New and experienced CEOs can be stymied by indecision and/or fear. There is nothing to be ashamed of, but letting these emotions affect your company may lead to problems. Such issues may arise when facing shortfalls of funding, decreased sales, potential partnership discussions, or the competition launching new products. Perhaps you find that a situation went wrong under your direction and you are concerned how the Board of Directors will respond. There many such areas where a CEO may find troubling.
Fear can certainly alter your decision making. A company running out of money needs to develop a plan of action and execute quickly. Even with perfect execution, it is still possible to run out of funds. Facing this issue is daunting enough without coupling it with any potential layoffs, concerns of failure, and loss of your job. One thing is certain, any delays in planning and execution only complicates the mess.
Indecision can arise in many situations. Perhaps you feel knowledge is missing or a decision will bring about an uncertain situation. Pondering the issues does not make the problem any easier. There are many positives and negatives around decisions but the indecision can make things worse. There are cases where indecision may be acceptable if the status quo is acceptable. Then there are those cases where the indecision only increases the likelihood of failure.
Regardless of the reasons, there are a few steps that can help turn a fearful or indecisive situation into one with a greater potential for a positive outcome.
Recognize issue(s): Fear and indecision will never get better until you realize what the issues are. It is not possible to address a situation that you feel does not exist. There may be multiple levels of fear in any issue. For example, when running out of money, you may fear loss of your job, layoffs, telling employees, facing the Board, and/or stigma of failure. It is critical you recognize the issues so you can take the next steps.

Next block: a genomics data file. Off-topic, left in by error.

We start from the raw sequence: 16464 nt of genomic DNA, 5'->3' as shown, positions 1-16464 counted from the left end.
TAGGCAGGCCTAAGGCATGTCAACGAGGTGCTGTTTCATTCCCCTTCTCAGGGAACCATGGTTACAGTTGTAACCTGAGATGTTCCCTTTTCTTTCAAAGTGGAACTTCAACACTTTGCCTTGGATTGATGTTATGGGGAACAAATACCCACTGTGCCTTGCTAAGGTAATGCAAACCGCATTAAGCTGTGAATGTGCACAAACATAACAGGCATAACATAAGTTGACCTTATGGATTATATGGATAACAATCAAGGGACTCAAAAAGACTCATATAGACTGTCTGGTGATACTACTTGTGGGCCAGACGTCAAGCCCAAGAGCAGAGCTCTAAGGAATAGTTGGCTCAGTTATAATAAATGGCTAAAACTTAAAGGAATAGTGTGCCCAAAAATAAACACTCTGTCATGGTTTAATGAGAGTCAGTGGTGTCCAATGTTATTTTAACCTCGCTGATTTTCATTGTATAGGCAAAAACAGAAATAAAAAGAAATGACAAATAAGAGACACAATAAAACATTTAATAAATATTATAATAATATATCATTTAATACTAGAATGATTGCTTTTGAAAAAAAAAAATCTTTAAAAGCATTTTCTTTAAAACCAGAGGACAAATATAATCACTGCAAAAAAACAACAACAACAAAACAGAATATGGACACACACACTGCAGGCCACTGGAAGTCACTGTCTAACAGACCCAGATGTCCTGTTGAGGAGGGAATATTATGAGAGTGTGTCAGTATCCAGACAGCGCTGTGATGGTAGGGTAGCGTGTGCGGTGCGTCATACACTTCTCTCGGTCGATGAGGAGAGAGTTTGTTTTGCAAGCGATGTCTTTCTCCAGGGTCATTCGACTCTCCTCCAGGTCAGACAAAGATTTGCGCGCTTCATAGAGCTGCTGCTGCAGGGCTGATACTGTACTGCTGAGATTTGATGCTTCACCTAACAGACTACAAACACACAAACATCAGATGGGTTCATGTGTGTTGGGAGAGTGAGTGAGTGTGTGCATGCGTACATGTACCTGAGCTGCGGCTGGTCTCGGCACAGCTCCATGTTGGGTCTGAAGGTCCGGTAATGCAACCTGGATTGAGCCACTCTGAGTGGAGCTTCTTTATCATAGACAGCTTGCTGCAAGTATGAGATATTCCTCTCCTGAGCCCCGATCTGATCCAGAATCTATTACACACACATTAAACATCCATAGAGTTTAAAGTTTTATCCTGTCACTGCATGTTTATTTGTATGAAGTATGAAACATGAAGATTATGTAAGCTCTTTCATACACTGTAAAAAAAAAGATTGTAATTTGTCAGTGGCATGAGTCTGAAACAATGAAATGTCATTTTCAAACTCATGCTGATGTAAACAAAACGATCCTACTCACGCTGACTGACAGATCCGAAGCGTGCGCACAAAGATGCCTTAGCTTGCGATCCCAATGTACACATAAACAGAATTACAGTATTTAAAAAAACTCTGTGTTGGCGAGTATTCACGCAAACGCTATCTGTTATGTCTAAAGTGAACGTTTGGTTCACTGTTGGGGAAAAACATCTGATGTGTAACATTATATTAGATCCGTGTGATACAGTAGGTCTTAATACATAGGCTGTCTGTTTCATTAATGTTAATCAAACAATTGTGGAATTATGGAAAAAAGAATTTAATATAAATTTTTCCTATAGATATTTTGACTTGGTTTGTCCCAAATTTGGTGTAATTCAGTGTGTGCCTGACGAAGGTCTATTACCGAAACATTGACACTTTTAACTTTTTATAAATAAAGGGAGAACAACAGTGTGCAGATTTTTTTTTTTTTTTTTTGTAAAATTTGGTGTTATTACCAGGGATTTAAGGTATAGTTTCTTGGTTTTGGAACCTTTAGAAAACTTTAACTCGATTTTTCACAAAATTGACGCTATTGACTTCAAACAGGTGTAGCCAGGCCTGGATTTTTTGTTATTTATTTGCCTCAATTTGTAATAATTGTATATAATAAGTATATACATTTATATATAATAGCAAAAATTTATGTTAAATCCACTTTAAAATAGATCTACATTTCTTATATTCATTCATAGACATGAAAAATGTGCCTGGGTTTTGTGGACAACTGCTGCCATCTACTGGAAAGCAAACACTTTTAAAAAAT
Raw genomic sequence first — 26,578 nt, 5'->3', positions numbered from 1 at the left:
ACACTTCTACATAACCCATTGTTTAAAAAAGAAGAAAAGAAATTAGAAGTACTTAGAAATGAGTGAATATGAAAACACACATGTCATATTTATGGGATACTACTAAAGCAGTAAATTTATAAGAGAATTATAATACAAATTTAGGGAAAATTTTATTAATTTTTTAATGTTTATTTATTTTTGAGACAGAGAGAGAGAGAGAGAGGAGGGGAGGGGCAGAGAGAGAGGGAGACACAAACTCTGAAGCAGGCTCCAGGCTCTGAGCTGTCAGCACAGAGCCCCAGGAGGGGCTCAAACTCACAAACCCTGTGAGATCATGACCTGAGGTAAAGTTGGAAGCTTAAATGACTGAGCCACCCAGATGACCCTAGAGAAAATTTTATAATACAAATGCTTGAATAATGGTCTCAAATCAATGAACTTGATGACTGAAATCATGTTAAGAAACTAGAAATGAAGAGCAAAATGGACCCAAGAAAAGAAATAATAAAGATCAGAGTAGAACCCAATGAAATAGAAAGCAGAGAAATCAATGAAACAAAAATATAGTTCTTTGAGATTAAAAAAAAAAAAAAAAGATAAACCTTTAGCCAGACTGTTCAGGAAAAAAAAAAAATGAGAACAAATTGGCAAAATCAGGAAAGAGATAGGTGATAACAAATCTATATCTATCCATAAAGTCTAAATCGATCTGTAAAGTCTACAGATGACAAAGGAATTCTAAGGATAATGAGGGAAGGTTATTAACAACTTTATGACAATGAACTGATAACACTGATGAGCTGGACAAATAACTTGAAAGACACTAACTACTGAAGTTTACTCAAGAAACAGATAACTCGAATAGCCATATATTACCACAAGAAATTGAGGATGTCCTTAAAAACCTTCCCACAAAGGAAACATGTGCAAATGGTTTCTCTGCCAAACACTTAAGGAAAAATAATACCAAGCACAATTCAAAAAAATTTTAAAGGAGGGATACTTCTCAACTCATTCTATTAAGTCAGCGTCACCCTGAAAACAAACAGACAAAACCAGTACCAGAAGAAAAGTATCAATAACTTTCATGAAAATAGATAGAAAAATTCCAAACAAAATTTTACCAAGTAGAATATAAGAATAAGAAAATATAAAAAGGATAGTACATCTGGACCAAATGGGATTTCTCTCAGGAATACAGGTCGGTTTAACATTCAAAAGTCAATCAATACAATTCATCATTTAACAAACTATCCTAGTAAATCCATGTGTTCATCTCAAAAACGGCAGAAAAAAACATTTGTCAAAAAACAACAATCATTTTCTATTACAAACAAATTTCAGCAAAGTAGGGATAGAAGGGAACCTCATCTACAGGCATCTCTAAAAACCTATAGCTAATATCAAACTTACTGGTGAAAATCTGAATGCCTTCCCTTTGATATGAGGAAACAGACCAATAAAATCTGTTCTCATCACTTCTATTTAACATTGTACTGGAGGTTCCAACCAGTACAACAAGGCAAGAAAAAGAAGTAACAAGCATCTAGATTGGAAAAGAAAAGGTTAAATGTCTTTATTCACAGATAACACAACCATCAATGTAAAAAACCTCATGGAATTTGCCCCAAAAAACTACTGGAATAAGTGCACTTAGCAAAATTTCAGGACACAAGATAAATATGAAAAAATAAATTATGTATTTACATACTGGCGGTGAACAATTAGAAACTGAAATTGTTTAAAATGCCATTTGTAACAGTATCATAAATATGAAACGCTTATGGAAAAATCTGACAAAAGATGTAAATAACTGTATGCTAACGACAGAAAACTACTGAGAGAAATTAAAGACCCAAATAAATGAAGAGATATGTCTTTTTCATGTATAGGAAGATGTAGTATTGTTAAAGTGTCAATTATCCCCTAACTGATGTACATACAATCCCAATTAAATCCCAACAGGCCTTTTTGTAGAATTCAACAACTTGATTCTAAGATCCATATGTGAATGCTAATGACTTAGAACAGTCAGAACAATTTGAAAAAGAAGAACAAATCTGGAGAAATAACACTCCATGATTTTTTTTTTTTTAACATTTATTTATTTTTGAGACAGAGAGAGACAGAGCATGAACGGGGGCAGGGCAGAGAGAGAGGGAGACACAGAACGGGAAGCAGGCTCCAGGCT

Confront Issue(s): It is okay to feel fear and indecisive, but you must confront the issues. Understand the up and downside of potential actions as well as the failure to act. Speaking with your Board and advisors to get feedback can be very helpful. It is possible to have discussions without bearing your soul, but you do need to get their feedback. Their experiences may be helpful to your situation.
Plan for success: Develop the best plan(s) that you believe will lead to a successful outcome. Sometimes, this requires having alternate plans to cover contingencies. It may be possible more than one plan of action can be taken at the same time. Identify what you can handle and where you need help. Seek assistance where needed and monitor those helping.
Failure is possible: Recognize failure occurs in business every day. You may fail but there are worse things. Many highly successful business leaders have failed one or more times and found a way to use their new knowledge to become successful. In short, it is okay to fail as long as you have done everything you can do to have succeeded. Failure occurs for many reasons; make sure you personally are not one of those reasons.
Execute: Channel that fear into energy and execute on your plans. Be prepared to adjust as needed because most situations are in flux. Your actions may need adjustment to accommodate a rapidly changing situation. The art of becoming more agile and enhancing your chances of success comes from learning how to quickly adapt to rapidly changing situations and plan ahead.
Taffy Williams is the founder and president of Colonial Technology Development Company and the author of Think Agile: How Smart Entrepreneurs Adapt in Order to Succeed. He writes the Startup Blog and for Examiner. He can be found LinkedIn, Twitter, Google+, and Facebook.